An ongoing discussion of machine guarding topics, including solutions assessments, regulatory compliance, gap analysis, operating efficiencies and cost savings, as well as all relevant safety standards, such as those from NFPA, ANSI, RIA, IEC, ISO and OSHA. About J.B. Titus.
E-Stops Aren’t Safety Devices
While safety experts say machine safety e-stops are not safety devices, folks in industry pretty much all seem to think e-stops are safety devices because of their function. Ask yourself these three questions.
Machine safety e-stops are not safety devices! That’s at least what the safety experts all say and what the machine safety standards say. However, the folks in industry pretty much all seem to think e-stops are safety devices because of their function.
1. Are you confusing stopping categories and risk categories?
2. Do you wire your e-stops to a standard (non Safety) PLC or controller in order to comply with the mandatory category 0 or 1 stop?
3. And, does your identified hazard require redundant circuits with continuous self checking and automatic diagnostics?
Think twice is my advice! Yes, safety standards such as NFPA 79, clause 184.108.40.206.1.3 requires that an e-stop "shall function as either Category 0 or a Category 1 stop" as determined by the risk assessment. These are stopping functions with categories as defined by NFPA 79, clause 9.2.2. This requirement does not define that e-stops are safety devices!
Furthermore, your required risk analysis may require mitigation of a risk or hazard identified as Cat. 3 or 4. These are categories of risk. If you're wiring direct to a standard PLC your e-stop may only be at best achieving Cat. 2 or less so my advice is to check your risk analysis thoroughly. Then, double check your physical application, design, and the safety ratings on all components including sensors, logic, and actuators. In short, make sure the entire circuit is completely compliant to the level of hazard (Category) and the level of stopping function with its associated category as determined by the risk assessment.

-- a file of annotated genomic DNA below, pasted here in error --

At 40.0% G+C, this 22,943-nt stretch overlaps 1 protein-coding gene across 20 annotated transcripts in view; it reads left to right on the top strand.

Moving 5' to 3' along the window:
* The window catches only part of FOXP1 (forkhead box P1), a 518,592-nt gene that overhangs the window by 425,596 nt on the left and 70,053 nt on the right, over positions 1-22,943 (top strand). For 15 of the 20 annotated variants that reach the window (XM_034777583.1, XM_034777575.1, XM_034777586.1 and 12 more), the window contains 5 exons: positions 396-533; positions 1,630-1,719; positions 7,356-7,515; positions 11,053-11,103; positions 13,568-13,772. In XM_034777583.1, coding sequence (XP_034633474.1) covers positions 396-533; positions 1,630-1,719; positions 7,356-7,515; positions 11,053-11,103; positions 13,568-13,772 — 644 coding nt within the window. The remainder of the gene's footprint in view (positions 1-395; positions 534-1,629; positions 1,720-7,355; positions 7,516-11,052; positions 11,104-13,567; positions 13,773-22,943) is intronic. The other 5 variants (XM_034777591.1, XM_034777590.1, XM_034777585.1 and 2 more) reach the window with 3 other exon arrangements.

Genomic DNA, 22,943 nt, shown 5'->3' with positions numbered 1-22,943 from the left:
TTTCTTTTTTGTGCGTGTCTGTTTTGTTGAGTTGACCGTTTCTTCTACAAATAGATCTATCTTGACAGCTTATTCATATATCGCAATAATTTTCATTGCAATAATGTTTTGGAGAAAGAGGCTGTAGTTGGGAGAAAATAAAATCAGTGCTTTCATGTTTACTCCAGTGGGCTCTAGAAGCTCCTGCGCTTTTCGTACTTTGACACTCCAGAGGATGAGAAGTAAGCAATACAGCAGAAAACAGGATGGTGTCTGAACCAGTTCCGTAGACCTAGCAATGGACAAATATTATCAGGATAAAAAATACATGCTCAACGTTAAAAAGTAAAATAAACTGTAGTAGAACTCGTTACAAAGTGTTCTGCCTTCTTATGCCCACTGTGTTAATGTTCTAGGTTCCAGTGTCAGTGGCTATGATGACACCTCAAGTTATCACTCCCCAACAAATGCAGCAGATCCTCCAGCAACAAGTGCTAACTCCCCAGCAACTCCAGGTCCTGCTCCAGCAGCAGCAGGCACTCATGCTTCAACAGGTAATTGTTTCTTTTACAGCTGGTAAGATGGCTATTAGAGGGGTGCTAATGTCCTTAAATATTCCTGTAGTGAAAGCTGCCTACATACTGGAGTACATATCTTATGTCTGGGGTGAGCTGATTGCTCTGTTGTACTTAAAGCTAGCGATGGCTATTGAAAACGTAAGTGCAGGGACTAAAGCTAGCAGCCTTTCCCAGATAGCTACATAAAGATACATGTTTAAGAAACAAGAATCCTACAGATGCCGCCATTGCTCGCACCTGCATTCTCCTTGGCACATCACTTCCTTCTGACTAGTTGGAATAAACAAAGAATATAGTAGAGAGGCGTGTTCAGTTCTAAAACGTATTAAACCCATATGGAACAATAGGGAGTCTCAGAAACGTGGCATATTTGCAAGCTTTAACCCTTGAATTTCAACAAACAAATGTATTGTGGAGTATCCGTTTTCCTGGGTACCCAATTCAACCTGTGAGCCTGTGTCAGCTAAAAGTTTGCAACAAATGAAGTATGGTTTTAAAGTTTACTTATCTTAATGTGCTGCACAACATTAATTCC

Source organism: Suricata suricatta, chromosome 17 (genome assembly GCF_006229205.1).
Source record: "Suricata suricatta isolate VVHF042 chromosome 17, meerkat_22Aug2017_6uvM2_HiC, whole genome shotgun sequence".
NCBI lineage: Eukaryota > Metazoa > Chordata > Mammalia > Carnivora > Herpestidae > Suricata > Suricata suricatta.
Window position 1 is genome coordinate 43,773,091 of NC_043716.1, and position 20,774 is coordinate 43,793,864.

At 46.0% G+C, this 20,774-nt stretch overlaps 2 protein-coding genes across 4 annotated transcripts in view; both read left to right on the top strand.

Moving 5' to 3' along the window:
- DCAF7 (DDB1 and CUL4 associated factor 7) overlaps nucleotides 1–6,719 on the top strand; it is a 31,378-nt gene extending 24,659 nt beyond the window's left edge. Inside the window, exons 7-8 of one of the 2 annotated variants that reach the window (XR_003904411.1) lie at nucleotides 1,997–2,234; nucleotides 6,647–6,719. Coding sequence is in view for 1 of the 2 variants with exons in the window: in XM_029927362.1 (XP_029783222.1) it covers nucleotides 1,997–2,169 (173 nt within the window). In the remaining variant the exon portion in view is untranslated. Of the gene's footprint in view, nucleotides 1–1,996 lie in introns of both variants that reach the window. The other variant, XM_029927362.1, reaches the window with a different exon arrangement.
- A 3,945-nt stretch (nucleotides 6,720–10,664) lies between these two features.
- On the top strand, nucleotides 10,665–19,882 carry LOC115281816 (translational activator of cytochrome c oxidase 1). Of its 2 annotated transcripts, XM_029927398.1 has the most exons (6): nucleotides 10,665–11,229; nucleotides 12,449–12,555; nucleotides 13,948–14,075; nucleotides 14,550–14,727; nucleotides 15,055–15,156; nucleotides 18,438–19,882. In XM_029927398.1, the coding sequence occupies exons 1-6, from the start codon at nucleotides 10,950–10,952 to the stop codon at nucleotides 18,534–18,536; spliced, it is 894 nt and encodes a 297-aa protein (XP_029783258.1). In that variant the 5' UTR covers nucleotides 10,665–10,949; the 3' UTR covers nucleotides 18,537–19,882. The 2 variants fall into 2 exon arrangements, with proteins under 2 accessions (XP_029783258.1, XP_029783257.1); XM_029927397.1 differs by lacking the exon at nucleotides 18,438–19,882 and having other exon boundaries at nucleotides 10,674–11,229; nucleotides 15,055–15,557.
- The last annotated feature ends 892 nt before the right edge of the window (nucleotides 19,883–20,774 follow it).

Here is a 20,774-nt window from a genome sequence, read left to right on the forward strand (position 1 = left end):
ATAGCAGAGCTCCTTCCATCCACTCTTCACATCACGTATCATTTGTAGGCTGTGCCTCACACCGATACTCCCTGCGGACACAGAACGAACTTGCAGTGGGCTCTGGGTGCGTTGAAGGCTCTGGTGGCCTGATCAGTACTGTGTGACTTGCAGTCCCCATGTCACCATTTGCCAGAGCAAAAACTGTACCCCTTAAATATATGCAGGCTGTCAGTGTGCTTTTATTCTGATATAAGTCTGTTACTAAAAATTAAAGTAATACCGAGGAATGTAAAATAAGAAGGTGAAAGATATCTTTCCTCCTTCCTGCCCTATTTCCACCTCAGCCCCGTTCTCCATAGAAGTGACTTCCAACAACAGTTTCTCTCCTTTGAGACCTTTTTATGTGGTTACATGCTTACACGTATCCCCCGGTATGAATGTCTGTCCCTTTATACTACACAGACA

Yes, it’s true that one of the functions of an e-stop could be safety related and therefore a safety function. However, a safety device will always be a safety device and will only be a safety device and will only be intended to accomplish a safety function.
In my opinion - to be compliant - don’t confuse hazard Categories with stopping functions/categories!
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Contact: www.jbtitus.com for “Solutions for Machine Safety”.
For more than 30 years, J.B. Titus has advised a wide range of clients on machine functional safety solutions, including Johnson + Johnson, Siemens, General Motors, Disney, Rockwell Automation, Bridgestone Firestone, and Samsung Heavy Industries. He holds a Bachelor of Business Administration degree from Oklahoma University in industrial management and an MBA from Case Western Reserve University in marketing and finance. He is a professional member of the American Society of Safety Engineers and is OSHA-certified in machine guarding. Titus is also TUV-certified as a Functional Safety Expert and serves on several American National Standards Institute, National Fire Protection Association, and National Electrical Manufacturers Association national safety and health standards committees. Reach him at jb(at)jbtitus.com and via www.jbtitus.com.